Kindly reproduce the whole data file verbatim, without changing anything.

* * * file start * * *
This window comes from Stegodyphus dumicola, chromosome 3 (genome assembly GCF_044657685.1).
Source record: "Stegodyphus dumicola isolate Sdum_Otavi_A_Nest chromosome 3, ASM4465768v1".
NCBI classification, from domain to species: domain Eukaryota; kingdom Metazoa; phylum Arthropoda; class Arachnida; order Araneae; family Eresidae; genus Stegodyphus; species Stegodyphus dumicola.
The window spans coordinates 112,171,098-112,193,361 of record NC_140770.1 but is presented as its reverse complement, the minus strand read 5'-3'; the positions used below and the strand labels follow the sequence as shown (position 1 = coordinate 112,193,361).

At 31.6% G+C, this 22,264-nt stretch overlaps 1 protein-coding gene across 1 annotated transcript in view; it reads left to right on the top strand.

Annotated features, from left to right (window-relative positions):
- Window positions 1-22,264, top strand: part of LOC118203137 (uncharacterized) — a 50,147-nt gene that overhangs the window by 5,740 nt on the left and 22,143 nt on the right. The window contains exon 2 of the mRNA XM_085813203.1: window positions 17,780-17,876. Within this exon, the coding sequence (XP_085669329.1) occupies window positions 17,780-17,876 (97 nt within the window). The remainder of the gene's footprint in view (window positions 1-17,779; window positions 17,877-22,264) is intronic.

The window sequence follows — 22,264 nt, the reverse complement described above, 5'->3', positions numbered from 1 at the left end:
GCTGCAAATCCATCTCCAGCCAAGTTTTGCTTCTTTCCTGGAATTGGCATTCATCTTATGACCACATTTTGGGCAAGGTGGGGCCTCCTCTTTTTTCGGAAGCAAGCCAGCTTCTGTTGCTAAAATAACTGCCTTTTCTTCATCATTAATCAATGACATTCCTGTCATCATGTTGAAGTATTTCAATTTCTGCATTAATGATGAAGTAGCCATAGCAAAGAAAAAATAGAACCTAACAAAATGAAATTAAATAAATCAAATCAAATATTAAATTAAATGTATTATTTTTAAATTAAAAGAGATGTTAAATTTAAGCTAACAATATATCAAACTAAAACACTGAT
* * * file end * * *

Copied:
This window comes from Stegodyphus dumicola, chromosome 3 (genome assembly GCF_044657685.1).
Source record: "Stegodyphus dumicola isolate Sdum_Otavi_A_Nest chromosome 3, ASM4465768v1".
NCBI classification, from domain to species: domain Eukaryota; kingdom Metazoa; phylum Arthropoda; class Arachnida; order Araneae; family Eresidae; genus Stegodyphus; species Stegodyphus dumicola.
The window spans coordinates 112,171,098-112,193,361 of record NC_140770.1 but is presented as its reverse complement, the minus strand read 5'-3'; the positions used below and the strand labels follow the sequence as shown (position 1 = coordinate 112,193,361).

At 31.6% G+C, this 22,264-nt stretch overlaps 1 protein-coding gene across 1 annotated transcript in view; it reads left to right on the top strand.

Annotated features, from left to right (window-relative positions):
- Window positions 1-22,264, top strand: part of LOC118203137 (uncharacterized) — a 50,147-nt gene that overhangs the window by 5,740 nt on the left and 22,143 nt on the right. The window contains exon 2 of the mRNA XM_085813203.1: window positions 17,780-17,876. Within this exon, the coding sequence (XP_085669329.1) occupies window positions 17,780-17,876 (97 nt within the window). The remainder of the gene's footprint in view (window positions 1-17,779; window positions 17,877-22,264) is intronic.

The window sequence follows — 22,264 nt, the reverse complement described above, 5'->3', positions numbered from 1 at the left end:
GCTGCAAATCCATCTCCAGCCAAGTTTTGCTTCTTTCCTGGAATTGGCATTCATCTTATGACCACATTTTGGGCAAGGTGGGGCCTCCTCTTTTTTCGGAAGCAAGCCAGCTTCTGTTGCTAAAATAACTGCCTTTTCTTCATCATTAATCAATGACATTCCTGTCATCATGTTGAAGTATTTCAATTTCTGCATTAATGATGAAGTAGCCATAGCAAAGAAAAAATAGAACCTAACAAAATGAAATTAAATAAATCAAATCAAATATTAAATTAAATGTATTATTTTTAAATTAAAAGAGATGTTAAATTTAAGCTAACAATATATCAAACTAAAACACTGAT